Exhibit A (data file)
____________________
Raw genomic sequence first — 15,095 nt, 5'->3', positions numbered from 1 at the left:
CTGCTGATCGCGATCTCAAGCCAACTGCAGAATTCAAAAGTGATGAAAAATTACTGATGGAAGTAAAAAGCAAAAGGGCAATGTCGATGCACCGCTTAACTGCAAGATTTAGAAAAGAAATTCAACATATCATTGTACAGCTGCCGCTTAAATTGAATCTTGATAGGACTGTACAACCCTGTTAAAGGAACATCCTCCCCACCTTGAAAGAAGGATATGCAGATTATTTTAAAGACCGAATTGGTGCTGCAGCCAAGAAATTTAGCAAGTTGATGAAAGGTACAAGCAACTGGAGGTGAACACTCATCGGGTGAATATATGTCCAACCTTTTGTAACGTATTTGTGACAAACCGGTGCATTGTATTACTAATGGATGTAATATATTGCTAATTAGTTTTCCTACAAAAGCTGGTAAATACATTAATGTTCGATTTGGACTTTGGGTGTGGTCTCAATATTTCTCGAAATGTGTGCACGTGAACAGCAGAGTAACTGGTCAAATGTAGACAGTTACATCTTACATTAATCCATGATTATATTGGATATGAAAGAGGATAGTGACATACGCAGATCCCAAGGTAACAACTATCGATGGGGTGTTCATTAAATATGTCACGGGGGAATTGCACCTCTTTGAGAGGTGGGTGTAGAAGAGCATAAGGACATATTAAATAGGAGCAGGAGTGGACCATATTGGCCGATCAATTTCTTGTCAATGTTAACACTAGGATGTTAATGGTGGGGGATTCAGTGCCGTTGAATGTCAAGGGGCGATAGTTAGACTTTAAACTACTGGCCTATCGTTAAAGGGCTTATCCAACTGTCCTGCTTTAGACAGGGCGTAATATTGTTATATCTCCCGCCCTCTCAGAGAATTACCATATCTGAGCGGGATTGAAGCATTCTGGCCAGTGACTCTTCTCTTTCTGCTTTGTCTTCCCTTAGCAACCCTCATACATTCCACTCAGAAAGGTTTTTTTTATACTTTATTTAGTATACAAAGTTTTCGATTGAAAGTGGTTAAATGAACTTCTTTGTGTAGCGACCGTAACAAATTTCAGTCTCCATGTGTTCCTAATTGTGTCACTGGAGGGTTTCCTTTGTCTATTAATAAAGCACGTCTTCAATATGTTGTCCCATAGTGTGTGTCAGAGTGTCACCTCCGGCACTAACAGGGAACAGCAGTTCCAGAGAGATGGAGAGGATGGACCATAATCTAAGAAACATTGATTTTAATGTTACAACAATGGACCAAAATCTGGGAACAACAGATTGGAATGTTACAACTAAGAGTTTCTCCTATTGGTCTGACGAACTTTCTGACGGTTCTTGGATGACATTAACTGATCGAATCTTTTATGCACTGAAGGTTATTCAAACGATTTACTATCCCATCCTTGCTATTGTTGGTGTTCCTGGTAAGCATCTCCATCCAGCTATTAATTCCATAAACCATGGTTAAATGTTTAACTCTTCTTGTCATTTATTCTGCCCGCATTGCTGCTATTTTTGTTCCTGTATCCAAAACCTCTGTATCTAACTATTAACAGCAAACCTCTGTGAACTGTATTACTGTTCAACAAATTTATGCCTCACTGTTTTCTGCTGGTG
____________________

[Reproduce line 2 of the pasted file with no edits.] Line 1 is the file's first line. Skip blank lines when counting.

CTGCTGATCGCGATCTCAAGCCAACTGCAGAATTCAAAAGTGATGAAAAATTACTGATGGAAGTAAAAAGCAAAAGGGCAATGTCGATGCACCGCTTAACTGCAAGATTTAGAAAAGAAATTCAACATATCATTGTACAGCTGCCGCTTAAATTGAATCTTGATAGGACTGTACAACCCTGTTAAAGGAACATCCTCCCCACCTTGAAAGAAGGATATGCAGATTATTTTAAAGACCGAATTGGTGCTGCAGCCAAGAAATTTAGCAAGTTGATGAAAGGTACAAGCAACTGGAGGTGAACACTCATCGGGTGAATATATGTCCAACCTTTTGTAACGTATTTGTGACAAACCGGTGCATTGTATTACTAATGGATGTAATATATTGCTAATTAGTTTTCCTACAAAAGCTGGTAAATACATTAATGTTCGATTTGGACTTTGGGTGTGGTCTCAATATTTCTCGAAATGTGTGCACGTGAACAGCAGAGTAACTGGTCAAATGTAGACAGTTACATCTTACATTAATCCATGATTATATTGGATATGAAAGAGGATAGTGACATACGCAGATCCCAAGGTAACAACTATCGATGGGGTGTTCATTAAATATGTCACGGGGGAATTGCACCTCTTTGAGAGGTGGGTGTAGAAGAGCATAAGGACATATTAAATAGGAGCAGGAGTGGACCATATTGGCCGATCAATTTCTTGTCAATGTTAACACTAGGATGTTAATGGTGGGGGATTCAGTGCCGTTGAATGTCAAGGGGCGATAGTTAGACTTTAAACTACTGGCCTATCGTTAAAGGGCTTATCCAACTGTCCTGCTTTAGACAGGGCGTAATATTGTTATATCTCCCGCCCTCTCAGAGAATTACCATATCTGAGCGGGATTGAAGCATTCTGGCCAGTGACTCTTCTCTTTCTGCTTTGTCTTCCCTTAGCAACCCTCATACATTCCACTCAGAAAGGTTTTTTTTATACTTTATTTAGTATACAAAGTTTTCGATTGAAAGTGGTTAAATGAACTTCTTTGTGTAGCGACCGTAACAAATTTCAGTCTCCATGTGTTCCTAATTGTGTCACTGGAGGGTTTCCTTTGTCTATTAATAAAGCACGTCTTCAATATGTTGTCCCATAGTGTGTGTCAGAGTGTCACCTCCGGCACTAACAGGGAACAGCAGTTCCAGAGAGATGGAGAGGATGGACCATAATCTAAGAAACATTGATTTTAATGTTACAACAATGGACCAAAATCTGGGAACAACAGATTGGAATGTTACAACTAAGAGTTTCTCCTATTGGTCTGACGAACTTTCTGACGGTTCTTGGATGACATTAACTGATCGAATCTTTTATGCACTGAAGGTTATTCAAACGATTTACTATCCCATCCTTGCTATTGTTGGTGTTCCTGGTAAGCATCTCCATCCAGCTATTAATTCCATAAACCATGGTTAAATGTTTAACTCTTCTTGTCATTTATTCTGCCCGCATTGCTGCTATTTTTGTTCCTGTATCCAAAACCTCTGTATCTAACTATTAACAGCAAACCTCTGTGAACTGTATTACTGTTCAACAAATTTATGCCTCACTGTTTTCTGCTGGTG